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How do you protect your home network?

Discussion in 'Networks & Internet Connectivity' started by StevieP, Sep 19, 2019.

  1. StevieP

    Soldato

    Joined: Jan 2, 2004

    Posts: 6,850

    Location: Chesterfield

    I've got a TP Link Archer VR2800 router at the moment feeding the internet into my home network of several mobile devices, TV's, PC, laptops, NAS, games consoles etc and I use the built in "access control" feature to create a "whitelist" so that in addition to needing the password, the MAC address for each device has to be listed before it will let you use the internet or connect to the network.

    Anyway I recently had an issue in adding a new device and it turns out that my router has a maximum number of devices in that whitelist of 30! So now I'm stuck either having to delete a lesser used device first or turning the feature off all together!

    Has anyone else had a similar problem or can recommend any better way of securing the network over and above just relying on the Wi-Fi password?
     
  2. Quartz

    Sgarrista

    Joined: Apr 1, 2014

    Posts: 9,425

    Location: Aberdeen

    Try setting up some VLANs. You could have one VLAN for non-whitelisted devices which has restrictions, and another VLAN for whitelisted devices with no restrictions. A guest wifi is an obvious choice for the former, your physical LAN an obvious choice for the latter.
     
  3. the-evaluator

    Wise Guy

    Joined: Sep 24, 2015

    Posts: 1,617

    MAC address whitelisting is pointless anyway, all it does is slow down the process of adding new legitimate devices to your network. If someone can crack/whatever your wireless network password then it's trivial to find the MAC address of a currently connected client and then spoof that MAC address on their wireless network card.
     
  4. StevieP

    Soldato

    Joined: Jan 2, 2004

    Posts: 6,850

    Location: Chesterfield

    Not sure I've got the technical know-how to do this - I mean I was going to look into the guest network option (assuming the whitelist acess control won't affect this??) but wasn't sure how it works!

    Is there some info on this you can point me towards??

    I was wondering about this myself - I mean presumably I'm really only protecting myself from people in the immediate vicinity and the extra level of protection (such as it is) may be useless anyway!
     
  5. the-evaluator

    Wise Guy

    Joined: Sep 24, 2015

    Posts: 1,617

    In my opinion it doesn't add any extra protection since it's trivial to spoof a MAC address. The difficulty is getting past your wireless network password but once someone is passed that it'll be a 30 second job to sniff for a connected MAC address, spoof that MAC address onto their wireless network interface and get connected.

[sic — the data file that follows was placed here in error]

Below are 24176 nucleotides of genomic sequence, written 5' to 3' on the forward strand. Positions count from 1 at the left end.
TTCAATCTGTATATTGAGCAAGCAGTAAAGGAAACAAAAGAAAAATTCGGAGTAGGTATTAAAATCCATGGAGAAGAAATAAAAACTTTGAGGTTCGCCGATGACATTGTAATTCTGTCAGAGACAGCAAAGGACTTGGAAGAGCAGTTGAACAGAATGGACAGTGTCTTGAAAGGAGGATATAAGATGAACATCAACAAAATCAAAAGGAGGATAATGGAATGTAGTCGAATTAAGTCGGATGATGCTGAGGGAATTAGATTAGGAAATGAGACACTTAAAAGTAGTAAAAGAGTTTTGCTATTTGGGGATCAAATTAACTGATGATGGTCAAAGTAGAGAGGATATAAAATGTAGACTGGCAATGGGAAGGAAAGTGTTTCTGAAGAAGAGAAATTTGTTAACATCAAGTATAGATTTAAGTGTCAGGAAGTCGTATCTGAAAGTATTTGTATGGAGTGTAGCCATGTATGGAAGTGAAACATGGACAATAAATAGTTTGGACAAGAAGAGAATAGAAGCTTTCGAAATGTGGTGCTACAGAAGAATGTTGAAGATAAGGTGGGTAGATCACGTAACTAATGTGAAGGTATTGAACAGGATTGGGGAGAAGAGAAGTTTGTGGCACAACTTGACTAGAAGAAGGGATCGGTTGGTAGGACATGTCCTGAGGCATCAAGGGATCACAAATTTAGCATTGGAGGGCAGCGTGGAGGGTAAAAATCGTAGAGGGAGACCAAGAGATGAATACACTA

It's an inconvenience that adds no security at all. Personally I'd disable it completely.
     
  6. mrbell1984

    Capodecina

    Joined: Aug 9, 2008

    Posts: 21,938

    Nope my home network protects me.
     
  7. Shawreyboy

    Wise Guy

    Joined: Jan 26, 2009

    Posts: 1,127

    Location: Andover, Hampshire

    Only way to truly protect your home network is not have any WiFi running at all - but completely defies most standard logic.

    Either way, I highly doubt someone is going to be sat outside someones house trying to crack it.

    Shawrey
     
  8. WJA96

    Capodecina

    Joined: Jul 13, 2005

    Posts: 14,302

    Location: Norfolk, South Scotland

    Puts WiFi Pineapple away quickly....
     
  9. Terminal_Boy

    Soldato

    Joined: Apr 13, 2013

    Posts: 7,307

    Location: La France

    I protect mine by being miles from anywhere.
     
  10. Bug One

    Sgarrista

    Joined: Oct 18, 2002

    Posts: 9,688

    Location: Sandwich, Kent

    I have to help most my neighbours with their IT. I seriously doubt any of them has a hash cracking rig hidden away trying to crack my wifi passcode.
     
  11. Shawreyboy

    Wise Guy

    Joined: Jan 26, 2009

    Posts: 1,127

    Location: Andover, Hampshire

    :D:D
     
  12. Steveocee

    Soldato

    Joined: Nov 5, 2011

    Posts: 5,154

    Location: Derbyshire

    You could spin up a LAN side PPPoE server, requires wifi/physical connection AND username/password then. Massive overkill for a home network though.
     
  13. WJA96

    Capodecina

    Joined: Jul 13, 2005

    Posts: 14,302

    Location: Norfolk, South Scotland

    For router and file server access I use 2 factor authentication as well.
     
  14. Kidge

    Hitman

    Joined: Sep 13, 2012

    Posts: 868

    If you haven’t already, I would recommend disabling WPS as well!
     
  15. Rainmaker

    Sgarrista

    Joined: Aug 18, 2007

    Posts: 8,283

    Location: Liverpool

    As above, VLANs or separate subnets are easiest/best for this. I built my own router using an old Dell Optiplex mini PC (i7 3700, 8GB RAM) with a 4 port Intel server NIC. I installed Arch Linux on it, used the built in network interface (also Intel) as WAN and allocated the four network ports on the card to separate subnets (trusted LAN, WiFi and 'untrusted' visitors, DMZ/servers and IoT/CCTV). Using Shorewall firewall I set up a policy that allows the trusted LAN clients access to anywhere, but nobody (whether from the internet or other subnets) are allowed in. The other subnets can access the net but not other clients on the network, and only servers in the DMZ have needed ports forwarded using DNAT. I have DNS over HTTPS running on the network (and accessible from WAN for when I'm out of the home on my phone/laptop/iPad etc), and SSH is enabled on the router but only to a non-root user with my SSH key, not a password.